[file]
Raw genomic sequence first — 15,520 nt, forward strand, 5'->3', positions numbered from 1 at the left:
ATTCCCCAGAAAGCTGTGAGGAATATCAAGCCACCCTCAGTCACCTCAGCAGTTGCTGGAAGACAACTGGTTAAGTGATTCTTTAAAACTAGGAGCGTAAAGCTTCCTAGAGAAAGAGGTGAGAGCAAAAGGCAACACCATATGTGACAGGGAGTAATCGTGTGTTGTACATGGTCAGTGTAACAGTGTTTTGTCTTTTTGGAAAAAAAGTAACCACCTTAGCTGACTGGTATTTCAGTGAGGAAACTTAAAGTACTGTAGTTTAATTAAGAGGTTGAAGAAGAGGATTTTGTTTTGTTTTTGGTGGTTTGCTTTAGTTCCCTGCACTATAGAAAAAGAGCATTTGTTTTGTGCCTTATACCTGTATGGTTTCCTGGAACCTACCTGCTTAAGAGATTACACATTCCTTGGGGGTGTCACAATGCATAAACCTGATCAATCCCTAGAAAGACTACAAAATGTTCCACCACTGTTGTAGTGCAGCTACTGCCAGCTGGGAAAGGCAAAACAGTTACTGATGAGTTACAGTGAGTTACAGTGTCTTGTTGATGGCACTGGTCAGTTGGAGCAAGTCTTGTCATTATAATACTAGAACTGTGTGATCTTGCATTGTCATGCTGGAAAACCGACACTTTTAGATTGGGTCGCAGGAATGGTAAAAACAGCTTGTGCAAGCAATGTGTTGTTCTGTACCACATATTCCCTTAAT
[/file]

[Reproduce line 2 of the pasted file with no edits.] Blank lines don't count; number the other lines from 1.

ATTCCCCAGAAAGCTGTGAGGAATATCAAGCCACCCTCAGTCACCTCAGCAGTTGCTGGAAGACAACTGGTTAAGTGATTCTTTAAAACTAGGAGCGTAAAGCTTCCTAGAGAAAGAGGTGAGAGCAAAAGGCAACACCATATGTGACAGGGAGTAATCGTGTGTTGTACATGGTCAGTGTAACAGTGTTTTGTCTTTTTGGAAAAAAAGTAACCACCTTAGCTGACTGGTATTTCAGTGAGGAAACTTAAAGTACTGTAGTTTAATTAAGAGGTTGAAGAAGAGGATTTTGTTTTGTTTTTGGTGGTTTGCTTTAGTTCCCTGCACTATAGAAAAAGAGCATTTGTTTTGTGCCTTATACCTGTATGGTTTCCTGGAACCTACCTGCTTAAGAGATTACACATTCCTTGGGGGTGTCACAATGCATAAACCTGATCAATCCCTAGAAAGACTACAAAATGTTCCACCACTGTTGTAGTGCAGCTACTGCCAGCTGGGAAAGGCAAAACAGTTACTGATGAGTTACAGTGAGTTACAGTGTCTTGTTGATGGCACTGGTCAGTTGGAGCAAGTCTTGTCATTATAATACTAGAACTGTGTGATCTTGCATTGTCATGCTGGAAAACCGACACTTTTAGATTGGGTCGCAGGAATGGTAAAAACAGCTTGTGCAAGCAATGTGTTGTTCTGTACCACATATTCCCTTAAT